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Congress may think it’s helping the government by passing bills aimed at addressing federal employee misconduct at specific agencies. Others see the situation differently.
“I’m frustrated with Congress’s nickel-and-dime approach,” William Wiley, a San Francisco attorney in private practice, told Bloomberg BNA July 5.
“They have their own valid frustrations—but instead of looking at the whole civil service system, they’re passing patchwork legislation” based on the headlines of the day, Wiley said.
Wiley represents agencies before the Equal Employment Opportunity Commission, the Merit Systems Protection Board, and the U.S. Office of Special Counsel. He also is president of the Federal Employment Law Training Group, which provides training to federal agencies and managers.
An example of Congress’s tendency to overreach is the Fixing Internal Response to Misconduct Act ( H.R. 2131), Wiley said. The legislation, which the House passed by voice vote June 21, is designed to ensure that the Department of Homeland Security deals with misconduct in a uniform way.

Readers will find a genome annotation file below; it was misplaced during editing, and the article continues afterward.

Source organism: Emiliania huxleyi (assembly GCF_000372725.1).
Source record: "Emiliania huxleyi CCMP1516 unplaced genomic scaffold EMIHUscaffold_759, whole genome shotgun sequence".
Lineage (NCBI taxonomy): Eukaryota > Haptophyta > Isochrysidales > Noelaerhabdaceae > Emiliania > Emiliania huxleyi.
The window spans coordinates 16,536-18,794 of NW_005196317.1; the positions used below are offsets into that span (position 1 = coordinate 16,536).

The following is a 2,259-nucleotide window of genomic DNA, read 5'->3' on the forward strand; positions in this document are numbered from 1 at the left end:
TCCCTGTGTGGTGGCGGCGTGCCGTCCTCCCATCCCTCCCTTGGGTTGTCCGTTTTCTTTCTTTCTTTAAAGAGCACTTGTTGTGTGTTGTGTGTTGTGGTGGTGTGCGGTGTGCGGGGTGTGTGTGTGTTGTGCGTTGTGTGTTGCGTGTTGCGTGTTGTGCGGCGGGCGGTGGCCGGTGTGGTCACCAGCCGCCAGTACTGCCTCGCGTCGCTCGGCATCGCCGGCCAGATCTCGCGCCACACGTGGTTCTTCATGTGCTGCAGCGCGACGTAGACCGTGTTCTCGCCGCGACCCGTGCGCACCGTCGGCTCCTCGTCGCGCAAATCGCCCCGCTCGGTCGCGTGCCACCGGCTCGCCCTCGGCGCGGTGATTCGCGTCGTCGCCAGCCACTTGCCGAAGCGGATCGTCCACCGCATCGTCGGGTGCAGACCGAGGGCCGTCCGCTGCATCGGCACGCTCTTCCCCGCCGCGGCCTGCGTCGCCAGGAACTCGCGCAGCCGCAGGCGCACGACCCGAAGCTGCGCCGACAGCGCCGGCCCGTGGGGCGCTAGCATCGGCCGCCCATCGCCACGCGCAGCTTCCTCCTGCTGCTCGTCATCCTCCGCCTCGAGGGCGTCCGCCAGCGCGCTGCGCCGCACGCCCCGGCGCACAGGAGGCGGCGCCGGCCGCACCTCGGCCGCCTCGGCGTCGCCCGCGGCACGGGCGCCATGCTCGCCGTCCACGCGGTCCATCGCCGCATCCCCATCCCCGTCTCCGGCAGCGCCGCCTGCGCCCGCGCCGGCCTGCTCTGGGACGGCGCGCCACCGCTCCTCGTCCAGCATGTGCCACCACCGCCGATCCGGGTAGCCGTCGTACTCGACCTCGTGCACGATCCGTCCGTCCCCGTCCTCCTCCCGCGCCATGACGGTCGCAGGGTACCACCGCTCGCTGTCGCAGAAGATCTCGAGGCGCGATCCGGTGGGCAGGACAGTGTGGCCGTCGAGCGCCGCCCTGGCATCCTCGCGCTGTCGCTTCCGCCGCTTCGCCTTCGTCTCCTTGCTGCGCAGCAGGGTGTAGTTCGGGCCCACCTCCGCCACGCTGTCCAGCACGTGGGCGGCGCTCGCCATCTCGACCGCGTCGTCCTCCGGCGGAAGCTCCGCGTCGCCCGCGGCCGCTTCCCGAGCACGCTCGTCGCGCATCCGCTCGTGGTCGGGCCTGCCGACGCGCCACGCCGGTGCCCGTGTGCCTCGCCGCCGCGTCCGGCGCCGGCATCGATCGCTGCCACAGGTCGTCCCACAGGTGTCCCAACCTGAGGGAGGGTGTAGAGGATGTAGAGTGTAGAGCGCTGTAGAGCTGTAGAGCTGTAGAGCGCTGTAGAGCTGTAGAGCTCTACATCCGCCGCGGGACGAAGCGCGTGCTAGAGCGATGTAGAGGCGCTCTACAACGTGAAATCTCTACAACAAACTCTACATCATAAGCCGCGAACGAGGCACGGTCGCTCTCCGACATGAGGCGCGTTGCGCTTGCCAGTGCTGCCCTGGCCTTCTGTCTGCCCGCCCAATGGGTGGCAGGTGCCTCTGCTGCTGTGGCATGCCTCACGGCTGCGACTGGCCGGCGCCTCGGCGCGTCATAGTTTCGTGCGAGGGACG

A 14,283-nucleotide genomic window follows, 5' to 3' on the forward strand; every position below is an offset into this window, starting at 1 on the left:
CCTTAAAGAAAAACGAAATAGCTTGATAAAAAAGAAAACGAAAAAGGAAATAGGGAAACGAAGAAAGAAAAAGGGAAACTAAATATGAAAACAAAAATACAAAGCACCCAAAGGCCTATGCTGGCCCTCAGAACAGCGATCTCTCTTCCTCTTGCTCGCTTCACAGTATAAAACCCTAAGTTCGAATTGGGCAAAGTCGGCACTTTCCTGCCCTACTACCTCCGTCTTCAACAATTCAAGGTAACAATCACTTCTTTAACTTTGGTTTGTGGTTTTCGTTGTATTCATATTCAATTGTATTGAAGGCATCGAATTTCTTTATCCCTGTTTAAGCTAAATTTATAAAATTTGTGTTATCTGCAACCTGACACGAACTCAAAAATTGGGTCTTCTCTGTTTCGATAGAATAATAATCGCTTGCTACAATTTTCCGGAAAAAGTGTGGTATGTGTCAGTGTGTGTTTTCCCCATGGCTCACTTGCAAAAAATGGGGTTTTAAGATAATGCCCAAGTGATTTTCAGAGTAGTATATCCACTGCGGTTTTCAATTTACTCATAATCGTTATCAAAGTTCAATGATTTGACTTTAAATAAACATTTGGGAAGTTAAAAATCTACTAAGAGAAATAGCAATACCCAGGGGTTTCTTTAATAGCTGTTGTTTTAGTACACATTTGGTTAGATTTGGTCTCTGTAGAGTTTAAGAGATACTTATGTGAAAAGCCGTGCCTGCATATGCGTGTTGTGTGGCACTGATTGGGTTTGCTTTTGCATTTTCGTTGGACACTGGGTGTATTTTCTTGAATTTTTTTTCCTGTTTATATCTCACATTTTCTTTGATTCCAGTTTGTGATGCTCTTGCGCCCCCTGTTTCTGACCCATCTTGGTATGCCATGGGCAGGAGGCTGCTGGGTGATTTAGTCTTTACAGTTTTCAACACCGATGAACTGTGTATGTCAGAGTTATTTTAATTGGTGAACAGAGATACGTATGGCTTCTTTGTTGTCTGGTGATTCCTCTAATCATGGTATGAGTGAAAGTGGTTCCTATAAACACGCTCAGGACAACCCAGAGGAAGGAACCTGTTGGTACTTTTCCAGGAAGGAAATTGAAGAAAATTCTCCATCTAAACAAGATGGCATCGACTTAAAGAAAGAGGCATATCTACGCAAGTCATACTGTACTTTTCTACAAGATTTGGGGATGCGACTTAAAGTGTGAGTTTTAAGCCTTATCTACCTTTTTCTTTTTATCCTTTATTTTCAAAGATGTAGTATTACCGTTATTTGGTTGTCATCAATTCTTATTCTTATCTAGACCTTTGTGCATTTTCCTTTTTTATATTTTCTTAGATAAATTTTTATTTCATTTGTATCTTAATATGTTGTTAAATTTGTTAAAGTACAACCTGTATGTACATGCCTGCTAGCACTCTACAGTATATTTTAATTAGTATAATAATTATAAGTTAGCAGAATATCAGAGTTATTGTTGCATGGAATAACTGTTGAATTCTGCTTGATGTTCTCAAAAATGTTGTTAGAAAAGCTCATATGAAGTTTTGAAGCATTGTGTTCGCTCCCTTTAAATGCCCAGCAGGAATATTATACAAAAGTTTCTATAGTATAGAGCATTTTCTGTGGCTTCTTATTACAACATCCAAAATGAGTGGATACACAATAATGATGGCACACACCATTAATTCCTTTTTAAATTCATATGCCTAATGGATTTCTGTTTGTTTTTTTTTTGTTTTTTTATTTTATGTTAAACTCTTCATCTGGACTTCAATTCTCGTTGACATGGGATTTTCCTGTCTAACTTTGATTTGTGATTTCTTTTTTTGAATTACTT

This approach is contrary to recent case law developed by the MSPB and to common sense, Wiley said.
The MSPB generally looks for consistency from “deciding officials” at agencies, not throughout an entire agency, Wiley said. There’s a reason for that, he said.
“Even if you track all the discipline, you can’t track all the misconduct,” Wiley said.
That’s because individual managers sometimes ignore instances of misconduct. For example, one manager may choose not to discipline an employee for showing up late to work, while another may administer a harsh penalty, Wiley said. This makes it difficult to compile information about how agency managers as a group are responding to specific forms of misconduct, he said.
The MSPB considers penalty consistency as a factor when it reviews discipline of federal workers in response to employee appeals, Wiley noted. But it’s one of 12 factors the MSPB considers, not the top factor, he said.
The VA Accountability and Whistleblower Protection Act ( S. 1094), which President Donald Trump signed June 23, is another example of Congress inserting itself into agency affairs, Wiley said.
The new law will allow the VA secretary to provide employees with just 15 days’ notice of firings, suspensions of more than 14 days, and demotions, compared with 30 days’ notice now. It also establishes a new Office of Accountability and Whistleblower Protection within the Department of Veterans Affairs to hear appeals of adverse employment actions brought by senior executives at the department.